Dáil debates

Thursday, 7 February 2019

Nurses and Midwives Industrial Action: Statements


11:20 am

Photo of Séamus HealySéamus Healy (Tipperary, Workers and Unemployed Action Group) | Oireachtas source

I have been a trade union activist all of my working life. I was a member of the Irish Transport and General Workers Union, the Federation of Rural Workers, the Amalgamated Transport and General Workers Union and the Irish Local Government Officials Union, now called Fórsa. I have represented that union at national level and been president of the Clonmel Trades and Labour Council. I have been on the picket line with nurses at South Tipperary General Hospital and Nenagh General Hospital in the past two weeks. I fully support their claims and believe the industrial action they are taking is fully justified. It is about fair pay and conditions of employment, but it is also about safe staffing levels, the safety of patients and the provision of a quality health service.

The Government spin against the nurses is shameful. Everybody in this House, including the Minister, knows that the health service is in a shambles. They know that patient safety is at risk every day. Cancellations occur every day of the year. A colleague of mine had his cardiac bypass surgery cancelled on two occasions. Having worked 21 years at South Tipperary General Hospital, I know the pressure nurses and staff are under. The hospital works at 125% capacity, when normal capacity should be in the region of 85%. It has one of the highest trolley counts in the country. Mental health services are understaffed and under-resourced. The acute inpatient service is non-existent, having been closed by Fine Gael and the Labour Party in the last Government. The pay agreement cited by the Government does not represent a pay increase. It is a pay restoration agreement which does not even fully restore pay to the previous levels. I believe public representatives should support the nurses. One thing we can do is call on all of our supporters to be at the Garden of Remembrance next Saturday at 12.30 p.m. to support the demonstration called by the nurses.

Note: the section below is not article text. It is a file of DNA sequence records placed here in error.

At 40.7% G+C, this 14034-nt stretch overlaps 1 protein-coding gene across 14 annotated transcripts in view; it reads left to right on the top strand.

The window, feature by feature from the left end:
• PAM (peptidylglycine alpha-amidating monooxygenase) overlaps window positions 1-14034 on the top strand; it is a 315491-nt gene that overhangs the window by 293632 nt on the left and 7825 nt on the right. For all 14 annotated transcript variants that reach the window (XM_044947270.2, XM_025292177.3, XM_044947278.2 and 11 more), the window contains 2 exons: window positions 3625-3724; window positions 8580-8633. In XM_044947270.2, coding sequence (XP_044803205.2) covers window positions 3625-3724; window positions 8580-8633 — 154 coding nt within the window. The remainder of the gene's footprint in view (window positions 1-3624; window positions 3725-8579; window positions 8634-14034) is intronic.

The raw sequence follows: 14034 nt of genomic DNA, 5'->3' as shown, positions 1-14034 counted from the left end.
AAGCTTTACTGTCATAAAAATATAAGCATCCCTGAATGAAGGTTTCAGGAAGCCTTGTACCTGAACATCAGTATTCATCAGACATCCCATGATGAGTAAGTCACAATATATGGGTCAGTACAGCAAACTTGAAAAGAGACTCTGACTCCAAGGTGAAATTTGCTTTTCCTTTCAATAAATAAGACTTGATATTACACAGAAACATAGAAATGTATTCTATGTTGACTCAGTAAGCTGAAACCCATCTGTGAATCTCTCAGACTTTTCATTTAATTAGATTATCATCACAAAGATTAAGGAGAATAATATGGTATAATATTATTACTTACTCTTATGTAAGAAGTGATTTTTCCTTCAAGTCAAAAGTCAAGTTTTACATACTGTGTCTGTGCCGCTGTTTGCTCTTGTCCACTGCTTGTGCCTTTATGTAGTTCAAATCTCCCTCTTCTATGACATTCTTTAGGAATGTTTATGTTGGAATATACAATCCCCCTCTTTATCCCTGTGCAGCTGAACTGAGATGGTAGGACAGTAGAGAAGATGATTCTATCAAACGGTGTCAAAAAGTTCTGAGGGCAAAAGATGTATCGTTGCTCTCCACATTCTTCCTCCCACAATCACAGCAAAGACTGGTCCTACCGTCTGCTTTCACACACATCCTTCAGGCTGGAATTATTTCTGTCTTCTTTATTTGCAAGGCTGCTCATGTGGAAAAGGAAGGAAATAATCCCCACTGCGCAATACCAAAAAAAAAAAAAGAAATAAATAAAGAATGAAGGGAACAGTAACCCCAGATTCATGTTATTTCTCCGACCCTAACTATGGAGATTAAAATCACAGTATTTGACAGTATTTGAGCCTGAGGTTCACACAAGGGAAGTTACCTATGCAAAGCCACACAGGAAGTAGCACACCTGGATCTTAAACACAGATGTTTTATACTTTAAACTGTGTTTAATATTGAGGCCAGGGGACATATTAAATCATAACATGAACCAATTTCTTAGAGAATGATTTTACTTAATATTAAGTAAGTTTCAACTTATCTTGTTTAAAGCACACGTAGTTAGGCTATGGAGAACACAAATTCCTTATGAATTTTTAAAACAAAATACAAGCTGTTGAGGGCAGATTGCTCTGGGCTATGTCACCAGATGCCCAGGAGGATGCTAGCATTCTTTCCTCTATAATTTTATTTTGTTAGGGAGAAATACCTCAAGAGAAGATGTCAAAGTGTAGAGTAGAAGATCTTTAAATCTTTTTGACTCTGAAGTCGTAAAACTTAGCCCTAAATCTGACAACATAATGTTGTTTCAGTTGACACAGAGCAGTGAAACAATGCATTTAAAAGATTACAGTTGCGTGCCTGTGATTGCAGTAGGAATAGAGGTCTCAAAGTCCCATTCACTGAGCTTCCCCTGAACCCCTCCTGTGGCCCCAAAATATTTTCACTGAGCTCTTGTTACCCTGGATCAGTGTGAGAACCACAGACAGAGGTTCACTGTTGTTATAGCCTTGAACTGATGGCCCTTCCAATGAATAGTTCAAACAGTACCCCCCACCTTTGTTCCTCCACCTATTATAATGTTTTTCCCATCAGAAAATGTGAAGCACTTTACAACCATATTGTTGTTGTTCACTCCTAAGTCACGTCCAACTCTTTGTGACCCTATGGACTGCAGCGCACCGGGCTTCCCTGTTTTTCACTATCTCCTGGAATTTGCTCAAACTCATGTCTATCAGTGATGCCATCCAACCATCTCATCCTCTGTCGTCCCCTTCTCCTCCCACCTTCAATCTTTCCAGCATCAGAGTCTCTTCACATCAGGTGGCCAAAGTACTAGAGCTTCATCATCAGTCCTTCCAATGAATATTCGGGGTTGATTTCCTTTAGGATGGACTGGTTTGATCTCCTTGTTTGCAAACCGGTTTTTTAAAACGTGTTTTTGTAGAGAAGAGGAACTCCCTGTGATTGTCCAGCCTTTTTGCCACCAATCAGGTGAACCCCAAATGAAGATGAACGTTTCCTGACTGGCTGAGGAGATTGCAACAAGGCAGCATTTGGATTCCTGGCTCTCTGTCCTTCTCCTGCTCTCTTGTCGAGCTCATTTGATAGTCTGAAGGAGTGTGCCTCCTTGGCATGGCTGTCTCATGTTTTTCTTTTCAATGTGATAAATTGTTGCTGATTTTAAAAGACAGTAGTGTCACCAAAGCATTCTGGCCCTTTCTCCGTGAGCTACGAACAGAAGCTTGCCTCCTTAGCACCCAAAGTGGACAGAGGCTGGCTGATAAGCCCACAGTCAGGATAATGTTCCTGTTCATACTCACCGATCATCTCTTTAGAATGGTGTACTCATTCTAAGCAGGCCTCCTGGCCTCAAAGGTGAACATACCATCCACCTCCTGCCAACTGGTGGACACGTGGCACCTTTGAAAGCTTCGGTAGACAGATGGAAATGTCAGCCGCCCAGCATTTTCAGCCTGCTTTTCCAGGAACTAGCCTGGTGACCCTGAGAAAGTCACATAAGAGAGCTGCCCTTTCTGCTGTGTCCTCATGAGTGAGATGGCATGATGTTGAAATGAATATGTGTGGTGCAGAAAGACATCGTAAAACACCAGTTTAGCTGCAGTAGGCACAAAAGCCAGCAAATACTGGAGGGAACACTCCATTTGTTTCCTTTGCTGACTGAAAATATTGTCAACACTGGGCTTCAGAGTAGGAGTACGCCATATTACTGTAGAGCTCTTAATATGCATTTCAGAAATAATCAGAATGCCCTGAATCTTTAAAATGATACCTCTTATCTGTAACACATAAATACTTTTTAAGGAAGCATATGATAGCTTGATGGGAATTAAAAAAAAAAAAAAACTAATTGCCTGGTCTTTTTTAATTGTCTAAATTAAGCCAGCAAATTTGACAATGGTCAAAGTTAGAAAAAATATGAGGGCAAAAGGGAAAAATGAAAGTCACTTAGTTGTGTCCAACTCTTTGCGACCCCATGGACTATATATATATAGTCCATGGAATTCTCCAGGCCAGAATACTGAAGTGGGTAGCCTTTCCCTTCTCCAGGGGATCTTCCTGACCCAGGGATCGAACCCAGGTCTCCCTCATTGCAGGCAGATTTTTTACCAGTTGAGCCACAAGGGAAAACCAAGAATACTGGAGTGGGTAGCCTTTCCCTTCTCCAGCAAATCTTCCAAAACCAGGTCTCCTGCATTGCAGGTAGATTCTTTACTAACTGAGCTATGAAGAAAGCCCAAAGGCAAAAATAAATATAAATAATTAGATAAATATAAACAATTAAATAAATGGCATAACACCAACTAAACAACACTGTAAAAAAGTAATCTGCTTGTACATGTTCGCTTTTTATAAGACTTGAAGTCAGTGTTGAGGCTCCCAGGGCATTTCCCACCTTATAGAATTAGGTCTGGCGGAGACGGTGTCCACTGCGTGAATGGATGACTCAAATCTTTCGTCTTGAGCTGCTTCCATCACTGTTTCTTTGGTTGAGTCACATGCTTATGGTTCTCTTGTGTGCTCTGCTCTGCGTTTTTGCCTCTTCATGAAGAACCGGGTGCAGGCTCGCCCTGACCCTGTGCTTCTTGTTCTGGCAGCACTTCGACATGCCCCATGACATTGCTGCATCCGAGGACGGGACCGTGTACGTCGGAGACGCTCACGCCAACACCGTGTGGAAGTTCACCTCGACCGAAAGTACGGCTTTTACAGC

I believe nurses are fighting a battle to establish and restore a civilised society in Ireland. They are fighting to ensure all Irish people will have adequate and effective healthcare. More than that, they are fighting for priority to be given to caring human values over the greed of the super-rich. It is the greed of the super-rich and the feeding of that greed which are the driving principles of the Government, not just its Fine Gael component. The Taoiseach told us that the Government would have to borrow money to meet the claims of the nurses. That statement is shamefully and demonstrably untrue. Anybody who doubts it might read the 2019 report of Social Justice Ireland which was published recently. The Government states meeting the nurses' claims would cost €300 million per year. The unions dispute this and point out that many of the resources required could be found by reducing the dependence on agency nursing. Even if the Government's claim was correct, the amount of money is minuscule compared to the untaxed, massive and growing wealth of the Irish super rich. The Minister and the Government need to make the super rich pay their fair share of taxation. There is massive wealth in the country and a disproportionate share is owned by the super rich. According to the Central Statistics Office, there are 25,700 individuals who earn between €200,000 and €2 million per year. In the last budget not only were no additional taxes placed on them but the Minister for Finance gave them tax relief, as he had done in the previous two budgets. The money is available to resolve the dispute. The Government simply has to address the very wealthy people who have billions of euro above the peak boom levels in 2007 and 2008. The Minister should resolve the dispute by acceding to the requests of the nurses. The Government should resign and allow the people to make a decision on what will happen in the future.


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